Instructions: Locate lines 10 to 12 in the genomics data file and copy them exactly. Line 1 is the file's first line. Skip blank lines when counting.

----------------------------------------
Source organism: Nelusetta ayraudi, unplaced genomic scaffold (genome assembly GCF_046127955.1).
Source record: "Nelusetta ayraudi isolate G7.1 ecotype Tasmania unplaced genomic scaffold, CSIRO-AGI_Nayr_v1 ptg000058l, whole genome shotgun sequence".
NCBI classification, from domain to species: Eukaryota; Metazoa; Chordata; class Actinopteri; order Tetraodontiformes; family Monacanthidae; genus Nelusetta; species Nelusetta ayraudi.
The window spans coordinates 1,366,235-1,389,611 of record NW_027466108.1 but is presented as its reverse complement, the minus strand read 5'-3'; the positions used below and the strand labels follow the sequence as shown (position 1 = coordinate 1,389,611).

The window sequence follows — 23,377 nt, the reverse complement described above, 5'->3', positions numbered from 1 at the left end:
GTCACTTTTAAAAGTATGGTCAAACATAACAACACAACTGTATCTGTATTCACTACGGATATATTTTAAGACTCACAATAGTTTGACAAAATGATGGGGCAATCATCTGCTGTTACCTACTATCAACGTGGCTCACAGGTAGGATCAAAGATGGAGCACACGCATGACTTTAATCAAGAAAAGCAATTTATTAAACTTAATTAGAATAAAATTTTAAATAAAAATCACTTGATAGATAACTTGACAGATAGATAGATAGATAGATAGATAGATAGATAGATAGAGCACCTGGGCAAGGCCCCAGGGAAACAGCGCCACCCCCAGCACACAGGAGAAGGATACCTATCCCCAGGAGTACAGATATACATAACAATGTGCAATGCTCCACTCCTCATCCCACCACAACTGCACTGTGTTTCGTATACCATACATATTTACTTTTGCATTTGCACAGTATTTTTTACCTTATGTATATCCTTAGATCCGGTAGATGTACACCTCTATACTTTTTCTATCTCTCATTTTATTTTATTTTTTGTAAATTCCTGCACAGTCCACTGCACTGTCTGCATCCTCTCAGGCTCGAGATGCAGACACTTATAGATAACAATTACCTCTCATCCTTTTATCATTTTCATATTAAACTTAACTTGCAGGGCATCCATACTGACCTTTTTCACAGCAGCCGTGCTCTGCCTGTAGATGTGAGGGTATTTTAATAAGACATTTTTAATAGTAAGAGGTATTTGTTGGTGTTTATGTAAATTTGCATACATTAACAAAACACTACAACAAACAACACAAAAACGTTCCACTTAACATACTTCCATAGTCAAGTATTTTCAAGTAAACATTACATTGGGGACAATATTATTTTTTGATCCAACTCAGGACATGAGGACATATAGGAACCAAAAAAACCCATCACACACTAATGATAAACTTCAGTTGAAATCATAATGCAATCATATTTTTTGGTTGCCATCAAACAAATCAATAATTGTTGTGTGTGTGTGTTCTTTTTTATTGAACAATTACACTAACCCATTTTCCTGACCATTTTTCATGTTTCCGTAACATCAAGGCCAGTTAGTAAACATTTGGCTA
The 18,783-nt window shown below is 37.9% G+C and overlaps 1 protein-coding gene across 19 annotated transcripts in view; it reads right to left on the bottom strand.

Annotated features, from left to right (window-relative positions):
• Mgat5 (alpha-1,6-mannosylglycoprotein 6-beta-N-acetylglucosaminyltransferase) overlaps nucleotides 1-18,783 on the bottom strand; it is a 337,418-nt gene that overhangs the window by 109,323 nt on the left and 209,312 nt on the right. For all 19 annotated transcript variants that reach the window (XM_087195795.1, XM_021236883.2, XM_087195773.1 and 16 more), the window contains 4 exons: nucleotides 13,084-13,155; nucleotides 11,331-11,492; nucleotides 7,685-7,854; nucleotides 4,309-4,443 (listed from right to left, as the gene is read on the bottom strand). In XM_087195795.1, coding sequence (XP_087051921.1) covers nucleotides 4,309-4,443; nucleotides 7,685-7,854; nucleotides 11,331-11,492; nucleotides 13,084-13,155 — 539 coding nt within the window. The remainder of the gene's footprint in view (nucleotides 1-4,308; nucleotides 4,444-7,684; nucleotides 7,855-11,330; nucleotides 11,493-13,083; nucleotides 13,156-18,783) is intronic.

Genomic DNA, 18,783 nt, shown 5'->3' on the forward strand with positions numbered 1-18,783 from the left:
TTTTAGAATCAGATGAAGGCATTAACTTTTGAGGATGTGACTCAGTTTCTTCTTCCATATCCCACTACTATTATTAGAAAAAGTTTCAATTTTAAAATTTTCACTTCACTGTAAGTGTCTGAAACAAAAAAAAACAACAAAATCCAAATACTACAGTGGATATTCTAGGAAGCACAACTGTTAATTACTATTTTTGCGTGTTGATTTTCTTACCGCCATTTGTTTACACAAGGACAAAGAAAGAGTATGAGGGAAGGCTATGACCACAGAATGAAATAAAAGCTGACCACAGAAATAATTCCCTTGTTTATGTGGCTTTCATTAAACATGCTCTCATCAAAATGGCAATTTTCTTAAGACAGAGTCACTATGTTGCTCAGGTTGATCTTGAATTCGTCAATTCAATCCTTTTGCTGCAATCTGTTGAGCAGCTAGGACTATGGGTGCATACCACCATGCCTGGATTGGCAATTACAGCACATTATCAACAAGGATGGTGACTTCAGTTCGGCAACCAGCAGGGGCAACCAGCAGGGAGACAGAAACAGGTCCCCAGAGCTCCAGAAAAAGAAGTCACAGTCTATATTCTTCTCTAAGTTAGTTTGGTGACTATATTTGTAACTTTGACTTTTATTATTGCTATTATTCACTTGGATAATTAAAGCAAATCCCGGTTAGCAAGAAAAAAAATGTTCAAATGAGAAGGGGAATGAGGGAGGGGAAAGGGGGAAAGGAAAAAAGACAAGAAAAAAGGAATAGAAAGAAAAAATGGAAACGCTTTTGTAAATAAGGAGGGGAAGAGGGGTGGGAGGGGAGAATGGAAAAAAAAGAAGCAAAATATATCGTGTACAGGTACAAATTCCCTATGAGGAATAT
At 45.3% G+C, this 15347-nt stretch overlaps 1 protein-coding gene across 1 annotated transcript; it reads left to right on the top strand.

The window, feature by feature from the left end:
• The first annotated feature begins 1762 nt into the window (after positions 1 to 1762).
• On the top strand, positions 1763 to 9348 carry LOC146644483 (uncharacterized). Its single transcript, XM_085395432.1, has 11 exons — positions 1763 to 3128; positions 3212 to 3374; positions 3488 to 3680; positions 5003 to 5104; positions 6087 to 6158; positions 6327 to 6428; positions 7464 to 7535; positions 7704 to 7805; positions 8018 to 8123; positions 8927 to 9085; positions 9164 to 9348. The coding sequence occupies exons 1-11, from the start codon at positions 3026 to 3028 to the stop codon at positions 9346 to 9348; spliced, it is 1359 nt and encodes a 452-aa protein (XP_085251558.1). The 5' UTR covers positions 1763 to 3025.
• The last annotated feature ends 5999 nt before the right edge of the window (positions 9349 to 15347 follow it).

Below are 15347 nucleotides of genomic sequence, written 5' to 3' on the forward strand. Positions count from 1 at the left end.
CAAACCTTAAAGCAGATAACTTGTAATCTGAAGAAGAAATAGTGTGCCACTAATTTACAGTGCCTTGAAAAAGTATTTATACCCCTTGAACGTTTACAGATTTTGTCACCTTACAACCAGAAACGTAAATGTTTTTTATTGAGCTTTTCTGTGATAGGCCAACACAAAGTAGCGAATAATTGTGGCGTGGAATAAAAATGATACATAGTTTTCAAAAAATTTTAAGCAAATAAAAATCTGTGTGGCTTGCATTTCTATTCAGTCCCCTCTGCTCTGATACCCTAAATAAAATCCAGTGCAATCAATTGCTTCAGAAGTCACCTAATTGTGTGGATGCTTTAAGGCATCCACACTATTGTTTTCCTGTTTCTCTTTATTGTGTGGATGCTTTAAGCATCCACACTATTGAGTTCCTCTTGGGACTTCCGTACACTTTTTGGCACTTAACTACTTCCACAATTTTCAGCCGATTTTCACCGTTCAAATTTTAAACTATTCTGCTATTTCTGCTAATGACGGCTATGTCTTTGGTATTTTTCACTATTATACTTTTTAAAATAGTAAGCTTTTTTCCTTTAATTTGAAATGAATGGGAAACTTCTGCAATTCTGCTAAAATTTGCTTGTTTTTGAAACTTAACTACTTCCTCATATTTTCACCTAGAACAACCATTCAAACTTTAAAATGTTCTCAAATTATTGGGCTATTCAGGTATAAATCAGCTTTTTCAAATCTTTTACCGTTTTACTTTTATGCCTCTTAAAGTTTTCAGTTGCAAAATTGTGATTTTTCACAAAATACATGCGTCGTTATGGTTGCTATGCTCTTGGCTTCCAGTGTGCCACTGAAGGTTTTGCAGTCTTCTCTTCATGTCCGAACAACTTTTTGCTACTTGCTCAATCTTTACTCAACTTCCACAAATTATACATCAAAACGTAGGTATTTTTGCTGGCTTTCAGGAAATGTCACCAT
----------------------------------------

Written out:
Genomic DNA, 18,783 nt, shown 5'->3' on the forward strand with positions numbered 1-18,783 from the left:
TTTTAGAATCAGATGAAGGCATTAACTTTTGAGGATGTGACTCAGTTTCTTCTTCCATATCCCACTACTATTATTAGAAAAAGTTTCAATTTTAAAATTTTCACTTCACTGTAAGTGTCTGAAACAAAAAAAAACAACAAAATCCAAATACTACAGTGGATATTCTAGGAAGCACAACTGTTAATTACTATTTTTGCGTGTTGATTTTCTTACCGCCATTTGTTTACACAAGGACAAAGAAAGAGTATGAGGGAAGGCTATGACCACAGAATGAAATAAAAGCTGACCACAGAAATAATTCCCTTGTTTATGTGGCTTTCATTAAACATGCTCTCATCAAAATGGCAATTTTCTTAAGACAGAGTCACTATGTTGCTCAGGTTGATCTTGAATTCGTCAATTCAATCCTTTTGCTGCAATCTGTTGAGCAGCTAGGACTATGGGTGCATACCACCATGCCTGGATTGGCAATTACAGCACATTATCAACAAGGATGGTGACTTCAGTTCGGCAACCAGCAGGGGCAACCAGCAGGGAGACAGAAACAGGTCCCCAGAGCTCCAGAAAAAGAAGTCACAGTCTATATTCTTCTCTAAGTTAGTTTGGTGACTATATTTGTAACTTTGACTTTTATTATTGCTATTATTCACTTGGATAATTAAAGCAAATCCCGGTTAGCAAGAAAAAAAATGTTCAAATGAGAAGGGGAATGAGGGAGGGGAAAGGGGGAAAGGAAAAAAGACAAGAAAAAAGGAATAGAAAGAAAAAATGGAAACGCTTTTGTAAATAAGGAGGGGAAGAGGGGTGGGAGGGGAGAATGGAAAAAAAAGAAGCAAAATATATCGTGTACAGGTACAAATTCCCTATGAGGAATAT
At 45.3% G+C, this 15347-nt stretch overlaps 1 protein-coding gene across 1 annotated transcript; it reads left to right on the top strand.